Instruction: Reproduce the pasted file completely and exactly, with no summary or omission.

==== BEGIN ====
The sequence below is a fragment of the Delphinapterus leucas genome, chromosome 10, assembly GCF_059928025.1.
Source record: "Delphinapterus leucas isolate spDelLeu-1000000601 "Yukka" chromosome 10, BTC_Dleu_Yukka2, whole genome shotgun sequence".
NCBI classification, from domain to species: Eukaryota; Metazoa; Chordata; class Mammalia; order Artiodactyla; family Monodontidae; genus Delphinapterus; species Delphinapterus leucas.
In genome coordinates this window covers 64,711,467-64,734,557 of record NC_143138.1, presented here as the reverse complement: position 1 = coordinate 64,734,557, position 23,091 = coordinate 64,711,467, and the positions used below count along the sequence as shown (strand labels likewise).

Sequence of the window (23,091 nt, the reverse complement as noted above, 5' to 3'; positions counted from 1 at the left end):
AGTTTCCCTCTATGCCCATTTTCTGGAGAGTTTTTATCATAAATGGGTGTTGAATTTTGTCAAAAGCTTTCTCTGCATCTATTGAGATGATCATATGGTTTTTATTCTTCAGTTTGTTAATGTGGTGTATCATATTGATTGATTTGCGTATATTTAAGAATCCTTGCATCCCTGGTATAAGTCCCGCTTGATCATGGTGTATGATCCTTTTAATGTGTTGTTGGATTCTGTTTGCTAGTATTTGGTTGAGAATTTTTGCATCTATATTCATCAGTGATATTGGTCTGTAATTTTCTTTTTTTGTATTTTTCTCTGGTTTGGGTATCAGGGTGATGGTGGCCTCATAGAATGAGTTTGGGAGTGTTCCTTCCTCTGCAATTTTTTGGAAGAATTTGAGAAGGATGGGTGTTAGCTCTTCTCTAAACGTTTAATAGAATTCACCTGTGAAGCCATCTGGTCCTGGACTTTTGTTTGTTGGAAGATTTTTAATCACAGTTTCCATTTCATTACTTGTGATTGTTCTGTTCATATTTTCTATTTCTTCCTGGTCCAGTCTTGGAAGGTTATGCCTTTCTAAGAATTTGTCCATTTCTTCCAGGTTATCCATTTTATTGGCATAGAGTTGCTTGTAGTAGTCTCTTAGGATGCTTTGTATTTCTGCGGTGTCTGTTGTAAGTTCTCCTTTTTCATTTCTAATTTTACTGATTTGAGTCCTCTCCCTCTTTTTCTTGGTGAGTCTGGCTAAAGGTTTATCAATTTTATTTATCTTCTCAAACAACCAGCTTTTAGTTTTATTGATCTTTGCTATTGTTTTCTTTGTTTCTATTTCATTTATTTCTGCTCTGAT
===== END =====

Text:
The sequence below is a fragment of the Delphinapterus leucas genome, chromosome 10, assembly GCF_059928025.1.
Source record: "Delphinapterus leucas isolate spDelLeu-1000000601 "Yukka" chromosome 10, BTC_Dleu_Yukka2, whole genome shotgun sequence".
NCBI classification, from domain to species: Eukaryota; Metazoa; Chordata; class Mammalia; order Artiodactyla; family Monodontidae; genus Delphinapterus; species Delphinapterus leucas.
In genome coordinates this window covers 64,711,467-64,734,557 of record NC_143138.1, presented here as the reverse complement: position 1 = coordinate 64,734,557, position 23,091 = coordinate 64,711,467, and the positions used below count along the sequence as shown (strand labels likewise).

Sequence of the window (23,091 nt, the reverse complement as noted above, 5' to 3'; positions counted from 1 at the left end):
AGTTTCCCTCTATGCCCATTTTCTGGAGAGTTTTTATCATAAATGGGTGTTGAATTTTGTCAAAAGCTTTCTCTGCATCTATTGAGATGATCATATGGTTTTTATTCTTCAGTTTGTTAATGTGGTGTATCATATTGATTGATTTGCGTATATTTAAGAATCCTTGCATCCCTGGTATAAGTCCCGCTTGATCATGGTGTATGATCCTTTTAATGTGTTGTTGGATTCTGTTTGCTAGTATTTGGTTGAGAATTTTTGCATCTATATTCATCAGTGATATTGGTCTGTAATTTTCTTTTTTTGTATTTTTCTCTGGTTTGGGTATCAGGGTGATGGTGGCCTCATAGAATGAGTTTGGGAGTGTTCCTTCCTCTGCAATTTTTTGGAAGAATTTGAGAAGGATGGGTGTTAGCTCTTCTCTAAACGTTTAATAGAATTCACCTGTGAAGCCATCTGGTCCTGGACTTTTGTTTGTTGGAAGATTTTTAATCACAGTTTCCATTTCATTACTTGTGATTGTTCTGTTCATATTTTCTATTTCTTCCTGGTCCAGTCTTGGAAGGTTATGCCTTTCTAAGAATTTGTCCATTTCTTCCAGGTTATCCATTTTATTGGCATAGAGTTGCTTGTAGTAGTCTCTTAGGATGCTTTGTATTTCTGCGGTGTCTGTTGTAAGTTCTCCTTTTTCATTTCTAATTTTACTGATTTGAGTCCTCTCCCTCTTTTTCTTGGTGAGTCTGGCTAAAGGTTTATCAATTTTATTTATCTTCTCAAACAACCAGCTTTTAGTTTTATTGATCTTTGCTATTGTTTTCTTTGTTTCTATTTCATTTATTTCTGCTCTGAT